In the United States, February 3rd is Four Chaplains Day and commemorates the events of February 3, 1943, when the troop ship USAT Dorchester sank. Dorchester left New York on January 23, 1943, carrying 4 chaplains and about 900 other soldiers. The story hit hard on the home front.
Even though being escorted by three Coast Guard ships, the Dorchester was torpedoed by a German submarine near Newfoundland at 12:55 a.m. on February 3rd, 1943. When the Dorchester began to sink, four chaplains of different religions, George L. Fox (Methodist), Alexander D. Goode (Jewish), Clark V. Poling (Baptist) and John P. Washington (Catholic) helped to calm the passengers and organize an orderly evacuation.
Life vests were passed out, but the supply ran out before everyone had one.
Survivors recounted that the four chaplains gave their own life vests to others, linked their arms together, called out prayers and sang hymns as they went down with the ship.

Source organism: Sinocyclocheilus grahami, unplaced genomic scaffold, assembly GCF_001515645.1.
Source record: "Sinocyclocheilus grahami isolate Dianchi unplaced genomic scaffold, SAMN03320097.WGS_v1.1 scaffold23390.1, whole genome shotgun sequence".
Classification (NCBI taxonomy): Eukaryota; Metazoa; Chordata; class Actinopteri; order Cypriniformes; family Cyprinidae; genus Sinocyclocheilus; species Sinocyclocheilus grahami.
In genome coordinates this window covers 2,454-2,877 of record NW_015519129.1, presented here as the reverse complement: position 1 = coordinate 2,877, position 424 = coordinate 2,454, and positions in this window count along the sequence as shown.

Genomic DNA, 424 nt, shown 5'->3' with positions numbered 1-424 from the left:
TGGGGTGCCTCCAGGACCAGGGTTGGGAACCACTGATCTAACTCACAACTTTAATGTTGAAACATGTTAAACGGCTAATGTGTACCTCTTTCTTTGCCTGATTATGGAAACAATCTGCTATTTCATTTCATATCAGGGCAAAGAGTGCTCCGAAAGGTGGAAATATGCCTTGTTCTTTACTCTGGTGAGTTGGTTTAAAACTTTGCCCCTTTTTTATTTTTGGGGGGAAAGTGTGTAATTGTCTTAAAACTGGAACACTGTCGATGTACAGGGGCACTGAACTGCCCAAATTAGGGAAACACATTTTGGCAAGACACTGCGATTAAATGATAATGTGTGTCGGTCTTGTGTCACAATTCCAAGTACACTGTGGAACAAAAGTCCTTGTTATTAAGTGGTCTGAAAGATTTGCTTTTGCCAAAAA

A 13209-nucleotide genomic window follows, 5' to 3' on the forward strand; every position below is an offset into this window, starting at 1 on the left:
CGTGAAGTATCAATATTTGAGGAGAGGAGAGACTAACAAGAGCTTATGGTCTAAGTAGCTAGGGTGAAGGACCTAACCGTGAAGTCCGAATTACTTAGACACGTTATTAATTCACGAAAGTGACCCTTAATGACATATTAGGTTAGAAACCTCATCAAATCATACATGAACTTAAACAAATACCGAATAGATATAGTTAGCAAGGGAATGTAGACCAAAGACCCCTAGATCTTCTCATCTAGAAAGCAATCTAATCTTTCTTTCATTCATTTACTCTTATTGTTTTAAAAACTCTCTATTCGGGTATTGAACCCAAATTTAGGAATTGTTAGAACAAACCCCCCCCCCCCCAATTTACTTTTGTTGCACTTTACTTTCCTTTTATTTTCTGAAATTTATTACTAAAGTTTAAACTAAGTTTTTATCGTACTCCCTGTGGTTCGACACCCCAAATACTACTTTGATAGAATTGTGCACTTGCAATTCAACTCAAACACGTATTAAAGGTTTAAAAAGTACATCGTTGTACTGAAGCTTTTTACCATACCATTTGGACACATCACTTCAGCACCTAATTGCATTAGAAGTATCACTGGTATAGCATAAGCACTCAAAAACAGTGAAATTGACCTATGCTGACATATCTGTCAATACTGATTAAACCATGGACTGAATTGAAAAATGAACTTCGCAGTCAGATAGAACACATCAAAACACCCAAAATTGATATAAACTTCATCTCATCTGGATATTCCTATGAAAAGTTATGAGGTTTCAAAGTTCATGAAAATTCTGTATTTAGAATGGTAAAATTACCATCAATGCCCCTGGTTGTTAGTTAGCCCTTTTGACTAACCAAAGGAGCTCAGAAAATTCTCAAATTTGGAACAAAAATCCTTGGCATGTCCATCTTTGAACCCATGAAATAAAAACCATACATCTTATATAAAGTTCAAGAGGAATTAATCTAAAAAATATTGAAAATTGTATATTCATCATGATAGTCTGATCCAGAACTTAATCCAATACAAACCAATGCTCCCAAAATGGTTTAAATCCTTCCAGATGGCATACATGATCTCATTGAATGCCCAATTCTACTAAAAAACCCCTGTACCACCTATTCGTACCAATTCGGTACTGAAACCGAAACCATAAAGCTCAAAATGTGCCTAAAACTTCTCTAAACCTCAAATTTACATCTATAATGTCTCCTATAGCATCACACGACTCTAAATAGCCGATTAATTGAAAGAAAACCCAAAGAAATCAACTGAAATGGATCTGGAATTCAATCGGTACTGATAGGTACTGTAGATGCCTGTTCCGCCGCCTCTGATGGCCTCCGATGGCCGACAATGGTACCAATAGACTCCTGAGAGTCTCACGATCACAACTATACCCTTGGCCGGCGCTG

Usually, the story of unfathomable courage and sacrifice ends there. But there is a very important next chapter to the story of The Four Chaplains. It’s a chapter about the answer to their prayers.
Charles W. David, Jr. was a Coast Guard petty officer aboard the Comanche, one of the ships assigned to escort the Dorchester. Because Petty Officer David was black and the military was heavily segregated, even though he had natural and acquired very useful skills, he was held to the lowest ranks. When the Dorchester sunk, he was the fifth-lowest ranking member of the crew.
Self-sacrificially he became the answer to the chaplains’ prayers. Without any obligation to do so, given his low rank and disrespect shown to him just for the color of his skin, he jumped into the freezing waters to save as many drowning men as he possibly could. Over and over, he dove back in the water to save more while other crewmembers stood woefully immobile on the deck, too fearful to go into that kind of danger.
674 souls from the Dorchester lost their lives. The Coast Guard ship Comanche rescued 93 of the 227 survivors, many of those from the efforts of Petty Officer David.
For his bravery and unyielding efforts to answer the call, Coast Guard Petty Officer Charles W. David, Jr. died a month later from pneumonia.
He was awarded the Navy & Marine Corps Medal for heroism in 2013 and a Coast Guard cutter bears his name.
When you hear the story of the Four Chaplains or when you tell people of the Four Chaplains, remember to continue the story all the way through to the answer to their prayers.
Read more: “The Immortals” by Steven Collis